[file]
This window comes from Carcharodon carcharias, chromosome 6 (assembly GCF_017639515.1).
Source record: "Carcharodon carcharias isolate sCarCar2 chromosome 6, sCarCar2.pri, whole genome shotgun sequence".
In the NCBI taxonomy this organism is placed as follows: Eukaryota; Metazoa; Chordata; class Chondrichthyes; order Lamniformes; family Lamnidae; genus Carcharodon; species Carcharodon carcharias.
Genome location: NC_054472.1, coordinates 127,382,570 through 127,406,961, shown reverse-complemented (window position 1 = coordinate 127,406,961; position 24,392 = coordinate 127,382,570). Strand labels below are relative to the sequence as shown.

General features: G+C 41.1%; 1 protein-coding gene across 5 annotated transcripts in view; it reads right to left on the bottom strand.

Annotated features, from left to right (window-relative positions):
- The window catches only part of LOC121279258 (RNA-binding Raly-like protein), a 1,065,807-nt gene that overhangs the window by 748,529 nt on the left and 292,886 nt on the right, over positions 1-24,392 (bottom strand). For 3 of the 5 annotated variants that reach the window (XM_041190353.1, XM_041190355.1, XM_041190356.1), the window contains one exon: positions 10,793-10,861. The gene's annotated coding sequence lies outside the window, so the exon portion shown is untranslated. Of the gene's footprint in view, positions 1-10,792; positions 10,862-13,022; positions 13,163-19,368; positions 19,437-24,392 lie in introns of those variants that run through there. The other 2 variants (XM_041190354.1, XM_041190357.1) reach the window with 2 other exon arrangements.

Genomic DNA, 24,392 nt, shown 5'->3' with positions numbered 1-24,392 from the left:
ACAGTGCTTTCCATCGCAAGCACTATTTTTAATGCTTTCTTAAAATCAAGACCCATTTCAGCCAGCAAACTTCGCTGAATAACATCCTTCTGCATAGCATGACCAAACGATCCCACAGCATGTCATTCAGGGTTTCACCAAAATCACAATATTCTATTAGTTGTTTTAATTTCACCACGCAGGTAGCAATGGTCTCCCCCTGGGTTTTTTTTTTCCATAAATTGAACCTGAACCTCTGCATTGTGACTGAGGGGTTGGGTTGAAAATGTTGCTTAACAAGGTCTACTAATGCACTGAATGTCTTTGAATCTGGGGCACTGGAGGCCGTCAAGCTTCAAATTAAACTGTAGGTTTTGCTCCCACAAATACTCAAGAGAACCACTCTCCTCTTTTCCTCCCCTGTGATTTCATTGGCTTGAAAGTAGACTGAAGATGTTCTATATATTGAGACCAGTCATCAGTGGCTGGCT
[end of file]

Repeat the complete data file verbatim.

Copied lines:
This window comes from Carcharodon carcharias, chromosome 6 (assembly GCF_017639515.1).
Source record: "Carcharodon carcharias isolate sCarCar2 chromosome 6, sCarCar2.pri, whole genome shotgun sequence".
In the NCBI taxonomy this organism is placed as follows: Eukaryota; Metazoa; Chordata; class Chondrichthyes; order Lamniformes; family Lamnidae; genus Carcharodon; species Carcharodon carcharias.
Genome location: NC_054472.1, coordinates 127,382,570 through 127,406,961, shown reverse-complemented (window position 1 = coordinate 127,406,961; position 24,392 = coordinate 127,382,570). Strand labels below are relative to the sequence as shown.

General features: G+C 41.1%; 1 protein-coding gene across 5 annotated transcripts in view; it reads right to left on the bottom strand.

Annotated features, from left to right (window-relative positions):
- The window catches only part of LOC121279258 (RNA-binding Raly-like protein), a 1,065,807-nt gene that overhangs the window by 748,529 nt on the left and 292,886 nt on the right, over positions 1-24,392 (bottom strand). For 3 of the 5 annotated variants that reach the window (XM_041190353.1, XM_041190355.1, XM_041190356.1), the window contains one exon: positions 10,793-10,861. The gene's annotated coding sequence lies outside the window, so the exon portion shown is untranslated. Of the gene's footprint in view, positions 1-10,792; positions 10,862-13,022; positions 13,163-19,368; positions 19,437-24,392 lie in introns of those variants that run through there. The other 2 variants (XM_041190354.1, XM_041190357.1) reach the window with 2 other exon arrangements.

Genomic DNA, 24,392 nt, shown 5'->3' with positions numbered 1-24,392 from the left:
ACAGTGCTTTCCATCGCAAGCACTATTTTTAATGCTTTCTTAAAATCAAGACCCATTTCAGCCAGCAAACTTCGCTGAATAACATCCTTCTGCATAGCATGACCAAACGATCCCACAGCATGTCATTCAGGGTTTCACCAAAATCACAATATTCTATTAGTTGTTTTAATTTCACCACGCAGGTAGCAATGGTCTCCCCCTGGGTTTTTTTTTTCCATAAATTGAACCTGAACCTCTGCATTGTGACTGAGGGGTTGGGTTGAAAATGTTGCTTAACAAGGTCTACTAATGCACTGAATGTCTTTGAATCTGGGGCACTGGAGGCCGTCAAGCTTCAAATTAAACTGTAGGTTTTGCTCCCACAAATACTCAAGAGAACCACTCTCCTCTTTTCCTCCCCTGTGATTTCATTGGCTTGAAAGTAGACTGAAGATGTTCTATATATTGAGACCAGTCATCAGTGGCTGGCT